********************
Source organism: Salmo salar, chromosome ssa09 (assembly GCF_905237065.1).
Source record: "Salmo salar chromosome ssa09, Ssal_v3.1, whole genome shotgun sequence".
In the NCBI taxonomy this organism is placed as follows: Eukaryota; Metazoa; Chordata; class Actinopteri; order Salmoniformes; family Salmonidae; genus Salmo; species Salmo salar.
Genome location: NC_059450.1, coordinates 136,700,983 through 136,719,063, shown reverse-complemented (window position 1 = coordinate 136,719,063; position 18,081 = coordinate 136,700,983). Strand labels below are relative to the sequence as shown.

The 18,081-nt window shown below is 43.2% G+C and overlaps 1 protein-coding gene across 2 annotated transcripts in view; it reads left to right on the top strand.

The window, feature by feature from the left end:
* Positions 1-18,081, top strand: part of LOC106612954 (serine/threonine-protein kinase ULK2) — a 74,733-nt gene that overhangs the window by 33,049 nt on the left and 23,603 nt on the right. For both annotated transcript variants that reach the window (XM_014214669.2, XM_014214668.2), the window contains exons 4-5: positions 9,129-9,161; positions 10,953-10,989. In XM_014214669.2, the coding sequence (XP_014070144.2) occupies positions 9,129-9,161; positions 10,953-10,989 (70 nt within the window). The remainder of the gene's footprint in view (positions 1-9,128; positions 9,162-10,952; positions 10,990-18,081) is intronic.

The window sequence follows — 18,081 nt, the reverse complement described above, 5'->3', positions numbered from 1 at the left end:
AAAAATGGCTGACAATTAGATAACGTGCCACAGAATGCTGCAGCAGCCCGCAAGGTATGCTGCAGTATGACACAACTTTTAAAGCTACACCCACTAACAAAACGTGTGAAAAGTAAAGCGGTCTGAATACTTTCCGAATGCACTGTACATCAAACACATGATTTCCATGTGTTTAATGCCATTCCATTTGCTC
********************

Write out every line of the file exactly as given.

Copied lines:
Source organism: Salmo salar, chromosome ssa09 (assembly GCF_905237065.1).
Source record: "Salmo salar chromosome ssa09, Ssal_v3.1, whole genome shotgun sequence".
In the NCBI taxonomy this organism is placed as follows: Eukaryota; Metazoa; Chordata; class Actinopteri; order Salmoniformes; family Salmonidae; genus Salmo; species Salmo salar.
Genome location: NC_059450.1, coordinates 136,700,983 through 136,719,063, shown reverse-complemented (window position 1 = coordinate 136,719,063; position 18,081 = coordinate 136,700,983). Strand labels below are relative to the sequence as shown.

The 18,081-nt window shown below is 43.2% G+C and overlaps 1 protein-coding gene across 2 annotated transcripts in view; it reads left to right on the top strand.

The window, feature by feature from the left end:
* Positions 1-18,081, top strand: part of LOC106612954 (serine/threonine-protein kinase ULK2) — a 74,733-nt gene that overhangs the window by 33,049 nt on the left and 23,603 nt on the right. For both annotated transcript variants that reach the window (XM_014214669.2, XM_014214668.2), the window contains exons 4-5: positions 9,129-9,161; positions 10,953-10,989. In XM_014214669.2, the coding sequence (XP_014070144.2) occupies positions 9,129-9,161; positions 10,953-10,989 (70 nt within the window). The remainder of the gene's footprint in view (positions 1-9,128; positions 9,162-10,952; positions 10,990-18,081) is intronic.

The window sequence follows — 18,081 nt, the reverse complement described above, 5'->3', positions numbered from 1 at the left end:
AAAAATGGCTGACAATTAGATAACGTGCCACAGAATGCTGCAGCAGCCCGCAAGGTATGCTGCAGTATGACACAACTTTTAAAGCTACACCCACTAACAAAACGTGTGAAAAGTAAAGCGGTCTGAATACTTTCCGAATGCACTGTACATCAAACACATGATTTCCATGTGTTTAATGCCATTCCATTTGCTC